Work on YOUR Work

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A friend has the enviable position of finding himself receiving an offer of representation for his first adult novel. It’s an amazing story: first novel, first agent who saw it is totally enthusiastic. Thrilling!

But on the heels of the excitement comes the realization that possible publication brings with it a new set of problems. Right now, you may be thinking that if you get an offer or publication, heaven has come down to earth. And you’re right!

But it’s also true that as acceptance of your recognition for your hard work moves to the next phase–publication–there are new questions.

Money. Yes, there’s the money question. Children’s book advances are more modest than those for adults; but both can bring in a chunk of change. How does this affect your financial status? For my friend, he has health issues and has government health insurance which may be in jeopardy. Of course, if the chunk of change is substantial enough, it’s no problem. But if it’s just barely enough, he’ll lose his health benefits only to need them back next year. Writing can be feast or famine, lean years alternating with fat years.

Public speaking. My friend also does NOT want to speak in public. That may change once the process rolls around, but his initial reaction is a resounding, “No!” It’s really OK. He just needs to write a great story; let the publisher sell it to the public. I know: in today’s digital world, many authors do a lot of promotion. But it’s not really necessary.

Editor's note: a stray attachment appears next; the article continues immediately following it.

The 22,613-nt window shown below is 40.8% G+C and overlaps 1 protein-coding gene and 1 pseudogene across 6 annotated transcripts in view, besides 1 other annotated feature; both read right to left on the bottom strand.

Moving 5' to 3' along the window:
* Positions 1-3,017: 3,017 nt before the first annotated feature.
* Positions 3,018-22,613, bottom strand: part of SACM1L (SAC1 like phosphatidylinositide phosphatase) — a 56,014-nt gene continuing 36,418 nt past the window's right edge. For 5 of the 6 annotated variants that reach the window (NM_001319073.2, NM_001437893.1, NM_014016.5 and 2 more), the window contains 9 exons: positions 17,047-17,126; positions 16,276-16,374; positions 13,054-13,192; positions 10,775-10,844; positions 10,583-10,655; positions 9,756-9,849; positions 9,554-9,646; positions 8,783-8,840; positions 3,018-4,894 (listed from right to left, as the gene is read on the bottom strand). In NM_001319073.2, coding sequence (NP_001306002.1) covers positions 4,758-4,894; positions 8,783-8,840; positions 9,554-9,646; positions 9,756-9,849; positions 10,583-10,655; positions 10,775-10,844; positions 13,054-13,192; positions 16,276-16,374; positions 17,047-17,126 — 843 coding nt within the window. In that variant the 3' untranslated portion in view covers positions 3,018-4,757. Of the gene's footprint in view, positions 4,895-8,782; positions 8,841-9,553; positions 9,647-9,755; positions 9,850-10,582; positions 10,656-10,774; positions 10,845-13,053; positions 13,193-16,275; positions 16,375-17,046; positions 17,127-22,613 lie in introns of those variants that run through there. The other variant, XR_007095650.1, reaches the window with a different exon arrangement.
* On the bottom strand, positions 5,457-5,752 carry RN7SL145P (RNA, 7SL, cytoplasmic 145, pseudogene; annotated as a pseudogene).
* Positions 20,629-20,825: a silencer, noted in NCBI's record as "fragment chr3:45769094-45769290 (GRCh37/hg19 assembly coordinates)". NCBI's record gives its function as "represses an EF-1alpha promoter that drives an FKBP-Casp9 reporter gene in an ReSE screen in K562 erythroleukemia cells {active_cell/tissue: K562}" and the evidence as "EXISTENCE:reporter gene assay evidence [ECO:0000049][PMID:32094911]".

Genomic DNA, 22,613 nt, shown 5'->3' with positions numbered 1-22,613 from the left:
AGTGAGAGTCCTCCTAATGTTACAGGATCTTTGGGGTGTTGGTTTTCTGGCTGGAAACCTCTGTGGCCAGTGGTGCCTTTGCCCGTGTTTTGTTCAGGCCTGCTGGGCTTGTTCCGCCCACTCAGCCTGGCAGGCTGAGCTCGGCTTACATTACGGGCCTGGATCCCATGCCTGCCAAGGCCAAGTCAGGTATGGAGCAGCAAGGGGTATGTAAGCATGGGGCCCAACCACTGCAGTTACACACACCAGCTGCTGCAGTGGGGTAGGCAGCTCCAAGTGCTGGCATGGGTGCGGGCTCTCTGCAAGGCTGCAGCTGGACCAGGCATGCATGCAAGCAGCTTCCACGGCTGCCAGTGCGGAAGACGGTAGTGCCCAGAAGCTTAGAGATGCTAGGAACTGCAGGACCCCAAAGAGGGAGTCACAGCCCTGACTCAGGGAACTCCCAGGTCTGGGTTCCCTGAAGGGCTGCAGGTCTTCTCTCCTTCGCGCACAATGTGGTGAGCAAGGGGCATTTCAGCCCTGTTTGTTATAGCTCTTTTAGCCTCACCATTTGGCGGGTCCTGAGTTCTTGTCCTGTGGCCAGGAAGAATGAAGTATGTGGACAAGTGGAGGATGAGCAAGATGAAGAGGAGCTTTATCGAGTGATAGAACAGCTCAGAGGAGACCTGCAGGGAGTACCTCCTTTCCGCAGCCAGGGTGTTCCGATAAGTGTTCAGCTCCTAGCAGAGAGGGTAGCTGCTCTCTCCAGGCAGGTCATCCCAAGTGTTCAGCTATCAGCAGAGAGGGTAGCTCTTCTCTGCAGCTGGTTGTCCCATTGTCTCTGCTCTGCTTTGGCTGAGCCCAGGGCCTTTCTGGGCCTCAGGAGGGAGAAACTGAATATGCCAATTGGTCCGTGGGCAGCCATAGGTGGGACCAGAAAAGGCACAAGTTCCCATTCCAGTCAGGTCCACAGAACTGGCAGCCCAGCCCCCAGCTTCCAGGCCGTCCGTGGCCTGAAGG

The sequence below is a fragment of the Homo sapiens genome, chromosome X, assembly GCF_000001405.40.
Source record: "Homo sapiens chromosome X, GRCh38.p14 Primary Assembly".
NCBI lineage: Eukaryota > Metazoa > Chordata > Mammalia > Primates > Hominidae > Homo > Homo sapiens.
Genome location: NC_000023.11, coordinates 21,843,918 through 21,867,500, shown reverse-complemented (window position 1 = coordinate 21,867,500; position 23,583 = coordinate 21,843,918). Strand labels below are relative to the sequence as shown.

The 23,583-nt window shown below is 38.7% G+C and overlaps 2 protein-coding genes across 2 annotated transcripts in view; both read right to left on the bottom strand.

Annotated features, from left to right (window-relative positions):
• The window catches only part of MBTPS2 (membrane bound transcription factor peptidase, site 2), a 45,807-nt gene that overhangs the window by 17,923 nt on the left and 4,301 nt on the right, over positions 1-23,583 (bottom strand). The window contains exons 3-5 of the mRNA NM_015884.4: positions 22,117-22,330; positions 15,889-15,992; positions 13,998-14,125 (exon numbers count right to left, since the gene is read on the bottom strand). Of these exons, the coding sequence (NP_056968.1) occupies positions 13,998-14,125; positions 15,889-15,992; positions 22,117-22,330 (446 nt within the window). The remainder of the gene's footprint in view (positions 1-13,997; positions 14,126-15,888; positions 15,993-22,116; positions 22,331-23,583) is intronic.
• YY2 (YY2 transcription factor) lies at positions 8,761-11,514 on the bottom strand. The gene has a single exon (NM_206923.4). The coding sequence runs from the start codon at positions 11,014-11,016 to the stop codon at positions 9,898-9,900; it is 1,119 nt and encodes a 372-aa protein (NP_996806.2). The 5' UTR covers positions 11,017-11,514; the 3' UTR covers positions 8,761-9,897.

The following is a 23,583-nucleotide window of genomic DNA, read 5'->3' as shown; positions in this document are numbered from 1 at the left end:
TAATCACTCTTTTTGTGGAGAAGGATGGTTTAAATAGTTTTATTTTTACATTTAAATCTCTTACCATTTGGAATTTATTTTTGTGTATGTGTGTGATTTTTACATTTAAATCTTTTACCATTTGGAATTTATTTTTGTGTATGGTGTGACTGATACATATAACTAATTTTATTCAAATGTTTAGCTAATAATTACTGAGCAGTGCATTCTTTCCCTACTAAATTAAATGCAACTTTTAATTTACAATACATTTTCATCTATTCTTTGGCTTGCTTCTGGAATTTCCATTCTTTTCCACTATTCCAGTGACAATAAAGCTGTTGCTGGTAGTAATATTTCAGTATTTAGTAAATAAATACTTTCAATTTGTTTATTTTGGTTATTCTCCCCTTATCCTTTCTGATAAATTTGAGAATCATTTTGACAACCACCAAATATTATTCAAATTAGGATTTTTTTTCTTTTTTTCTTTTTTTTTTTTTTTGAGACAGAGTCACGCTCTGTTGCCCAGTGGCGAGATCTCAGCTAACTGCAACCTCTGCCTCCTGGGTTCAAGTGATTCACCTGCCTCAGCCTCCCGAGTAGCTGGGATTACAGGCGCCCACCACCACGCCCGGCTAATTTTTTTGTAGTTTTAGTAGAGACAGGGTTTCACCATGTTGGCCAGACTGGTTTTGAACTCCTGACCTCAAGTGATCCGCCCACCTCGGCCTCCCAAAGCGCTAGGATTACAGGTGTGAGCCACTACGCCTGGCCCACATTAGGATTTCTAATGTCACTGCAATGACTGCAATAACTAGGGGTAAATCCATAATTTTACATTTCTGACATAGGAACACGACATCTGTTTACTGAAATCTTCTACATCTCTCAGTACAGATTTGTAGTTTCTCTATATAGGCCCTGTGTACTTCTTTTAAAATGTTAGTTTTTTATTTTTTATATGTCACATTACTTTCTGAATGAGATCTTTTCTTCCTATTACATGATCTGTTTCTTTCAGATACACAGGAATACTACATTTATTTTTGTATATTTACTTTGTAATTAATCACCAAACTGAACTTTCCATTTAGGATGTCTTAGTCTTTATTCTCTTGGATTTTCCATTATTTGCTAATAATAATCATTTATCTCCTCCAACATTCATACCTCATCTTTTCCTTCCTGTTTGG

The Next Book. Of course, acceptance of one book brings the hope of a career! You hope for a string of novels (or other genre books) that come out at regular intervals and creates a strong audience for your work. That means in the excitement of getting an agent, submissions to editors and acceptance–you must write the next one. And that “sophomore” offering must be excellent, meeting the promise of the first one. In fact, the pressure is really on to exceed that first one.

Amy Tan has an instructive essay, “angst and the second book,” in her book of essays, The Opposite of Fate: Memories of a Writing Life. She says, “I am glad that I shall never again have to write a Second Book.”

It was a real struggle to meet the “promise of the first novel.” One author told her, “The Second Book is doomed no matter what you do. Just get it over with, let the critics bury it, then move on to your third book and don’t look back.”

Instead, Tan struggled. She wrote 1000 pages on various topics. Finally, she shut out the world and wrote 30 pages and found a character she liked. She took the character with her to a different story and rewrote it six times to find a question in the character’s heart. Finally, she found a reason to tell that story: it was a gift to someone. That book became The Kitchen God’s Wife. Later, at a luncheoen, someone asked, “How does it feel to have written your best book second?”

Art&FearYes, an agent and a contract are wonderful! Absolutely.
But still the question is the same as it’s always been: how can you tell your stories, your way. Or as Art and Fear puts it, “Your job is to learn to do your work, your way.”

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